PAMALAKAYA has condemned past and present administrations that use the SC’s order as justification to demolish fishing communities.

The fisher folk group continues to push for the rehabilitation and clean-up of Manila Bay. With its continued destruction, small-scale fishermen have experienced the trend of fish-catch depletion, from 10 to 15 kilos down to two to five kilos of average catch per day.

A fisher folk is heading out to Manila Bay from the Malabon River. (Photo by Raymund Villanueva / Kodao)

  1. Government policies threaten the livelihood of fishing communities.

According to PAMALAKAYA and Kalipunan ng Damayang Mahihirap (KADAMAY), the Navotas Business Park reclamation project would displace 20,000 fisher folk and residents across four coastal barangays in Navotas City.

The group added that fresh and affordable fish from Navotas would also become unavailable due to the displaced communities.

Markers and fences are already constructed along the shores of Barangay Tangos in preparation for the project. The fisher folk fear that the barriers would block their fishing boats from going offshore and restrict their already limited fishing activities.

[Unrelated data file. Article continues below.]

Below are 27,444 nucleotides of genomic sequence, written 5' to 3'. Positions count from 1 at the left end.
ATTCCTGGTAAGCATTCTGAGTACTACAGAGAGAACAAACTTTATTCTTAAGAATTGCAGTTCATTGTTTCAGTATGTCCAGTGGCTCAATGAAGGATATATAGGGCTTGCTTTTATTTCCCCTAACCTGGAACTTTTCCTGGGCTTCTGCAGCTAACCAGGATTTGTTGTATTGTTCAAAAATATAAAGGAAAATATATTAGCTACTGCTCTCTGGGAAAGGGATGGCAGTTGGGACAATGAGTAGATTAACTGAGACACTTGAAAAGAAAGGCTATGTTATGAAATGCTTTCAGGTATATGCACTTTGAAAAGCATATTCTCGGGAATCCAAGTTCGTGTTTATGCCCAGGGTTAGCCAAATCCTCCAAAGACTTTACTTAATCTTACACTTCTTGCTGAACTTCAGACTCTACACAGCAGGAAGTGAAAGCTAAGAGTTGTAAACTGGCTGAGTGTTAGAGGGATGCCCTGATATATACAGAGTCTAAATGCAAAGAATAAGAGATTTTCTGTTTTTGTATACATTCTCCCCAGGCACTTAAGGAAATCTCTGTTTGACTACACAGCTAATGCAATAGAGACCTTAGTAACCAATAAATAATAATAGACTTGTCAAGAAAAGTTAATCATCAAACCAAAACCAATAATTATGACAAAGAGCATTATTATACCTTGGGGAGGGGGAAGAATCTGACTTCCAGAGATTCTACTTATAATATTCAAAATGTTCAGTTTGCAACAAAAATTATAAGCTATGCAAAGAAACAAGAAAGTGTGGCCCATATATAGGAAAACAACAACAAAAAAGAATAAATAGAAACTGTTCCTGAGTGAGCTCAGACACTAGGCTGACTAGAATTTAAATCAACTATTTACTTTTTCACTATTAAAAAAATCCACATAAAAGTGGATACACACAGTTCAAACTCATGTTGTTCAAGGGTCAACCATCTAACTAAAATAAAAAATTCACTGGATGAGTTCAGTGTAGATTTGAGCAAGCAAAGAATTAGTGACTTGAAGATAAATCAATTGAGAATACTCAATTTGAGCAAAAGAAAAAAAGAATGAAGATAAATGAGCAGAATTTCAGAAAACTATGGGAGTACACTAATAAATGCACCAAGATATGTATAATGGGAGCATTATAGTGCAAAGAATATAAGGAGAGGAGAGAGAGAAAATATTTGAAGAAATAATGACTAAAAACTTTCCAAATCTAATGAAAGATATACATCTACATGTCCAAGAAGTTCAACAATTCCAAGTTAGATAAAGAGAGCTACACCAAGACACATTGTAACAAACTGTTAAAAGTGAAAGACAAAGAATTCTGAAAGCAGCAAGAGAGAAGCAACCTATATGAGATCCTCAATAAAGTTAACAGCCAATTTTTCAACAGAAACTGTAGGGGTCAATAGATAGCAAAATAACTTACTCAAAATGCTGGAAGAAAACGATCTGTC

According to Republic Act 10654 or “An Act to Prevent, Deter and Eliminate Illegal, Unreported and Unregulated Fishing,” small and medium fishing vessels are only allowed to operate within 10 to 15 kilometers from the coastline in municipal waters.

Fishermen are directly affected with this policy. According to them, fish of high value like tilapia and bangus cannot be found in the shallow areas; they are forced to prioritize crabs, squid, shrimp, and other small fish, which do not sell as much.

According to Broqueza, only big ships benefit from the Manila Bay since small-scale fishermen can’t go too far out to sea.

“Dati communal ‘yang Manila Bay. Malalaking isda talaga tulad ng tuna at bangus ang nahuhuli diyan, kahit ng mga maliliit na mangingisda. Kaso, ngayon, wala na,” he added.

Fish continue to dwindle because of large-scale fishing by big companies, fisherfolk say. “Pag maliliit na fishers, ‘yung sapat lang at di sobra-sobra. Yung mga negosyo kasi, sobrang mangisda,” Broqueza said.